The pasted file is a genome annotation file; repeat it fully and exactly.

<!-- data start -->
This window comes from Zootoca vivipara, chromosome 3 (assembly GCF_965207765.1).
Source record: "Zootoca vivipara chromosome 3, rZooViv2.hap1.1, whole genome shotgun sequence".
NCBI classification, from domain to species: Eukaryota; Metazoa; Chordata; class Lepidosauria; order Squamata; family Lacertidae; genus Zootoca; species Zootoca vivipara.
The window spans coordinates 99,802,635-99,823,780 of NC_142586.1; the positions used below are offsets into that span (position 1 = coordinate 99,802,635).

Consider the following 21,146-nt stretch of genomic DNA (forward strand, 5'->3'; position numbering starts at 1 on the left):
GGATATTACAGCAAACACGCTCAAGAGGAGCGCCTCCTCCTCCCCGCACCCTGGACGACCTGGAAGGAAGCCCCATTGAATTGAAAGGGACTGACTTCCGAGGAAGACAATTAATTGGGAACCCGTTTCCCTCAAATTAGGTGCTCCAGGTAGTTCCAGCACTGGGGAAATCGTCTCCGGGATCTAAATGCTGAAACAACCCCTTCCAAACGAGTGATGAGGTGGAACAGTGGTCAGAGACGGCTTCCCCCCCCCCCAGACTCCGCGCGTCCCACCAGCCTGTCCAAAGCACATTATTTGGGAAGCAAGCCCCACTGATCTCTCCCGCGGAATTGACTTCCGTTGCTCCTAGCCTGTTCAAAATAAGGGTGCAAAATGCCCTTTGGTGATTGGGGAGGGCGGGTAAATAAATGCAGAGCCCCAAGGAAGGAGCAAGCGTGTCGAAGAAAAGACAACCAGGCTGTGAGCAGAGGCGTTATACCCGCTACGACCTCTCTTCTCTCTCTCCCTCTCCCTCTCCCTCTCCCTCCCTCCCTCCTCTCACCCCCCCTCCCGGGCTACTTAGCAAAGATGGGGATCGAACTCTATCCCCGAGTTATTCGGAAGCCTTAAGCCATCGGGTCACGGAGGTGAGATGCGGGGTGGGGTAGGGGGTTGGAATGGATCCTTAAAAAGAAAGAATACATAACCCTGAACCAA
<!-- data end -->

This window comes from Zootoca vivipara, chromosome 3 (assembly GCF_965207765.1).
Source record: "Zootoca vivipara chromosome 3, rZooViv2.hap1.1, whole genome shotgun sequence".
NCBI classification, from domain to species: Eukaryota; Metazoa; Chordata; class Lepidosauria; order Squamata; family Lacertidae; genus Zootoca; species Zootoca vivipara.
The window spans coordinates 99,802,635-99,823,780 of NC_142586.1; the positions used below are offsets into that span (position 1 = coordinate 99,802,635).

Consider the following 21,146-nt stretch of genomic DNA (forward strand, 5'->3'; position numbering starts at 1 on the left):
GGATATTACAGCAAACACGCTCAAGAGGAGCGCCTCCTCCTCCCCGCACCCTGGACGACCTGGAAGGAAGCCCCATTGAATTGAAAGGGACTGACTTCCGAGGAAGACAATTAATTGGGAACCCGTTTCCCTCAAATTAGGTGCTCCAGGTAGTTCCAGCACTGGGGAAATCGTCTCCGGGATCTAAATGCTGAAACAACCCCTTCCAAACGAGTGATGAGGTGGAACAGTGGTCAGAGACGGCTTCCCCCCCCCCCAGACTCCGCGCGTCCCACCAGCCTGTCCAAAGCACATTATTTGGGAAGCAAGCCCCACTGATCTCTCCCGCGGAATTGACTTCCGTTGCTCCTAGCCTGTTCAAAATAAGGGTGCAAAATGCCCTTTGGTGATTGGGGAGGGCGGGTAAATAAATGCAGAGCCCCAAGGAAGGAGCAAGCGTGTCGAAGAAAAGACAACCAGGCTGTGAGCAGAGGCGTTATACCCGCTACGACCTCTCTTCTCTCTCTCCCTCTCCCTCTCCCTCTCCCTCCCTCCCTCCTCTCACCCCCCCTCCCGGGCTACTTAGCAAAGATGGGGATCGAACTCTATCCCCGAGTTATTCGGAAGCCTTAAGCCATCGGGTCACGGAGGTGAGATGCGGGGTGGGGTAGGGGGTTGGAATGGATCCTTAAAAAGAAAGAATACATAACCCTGAACCAA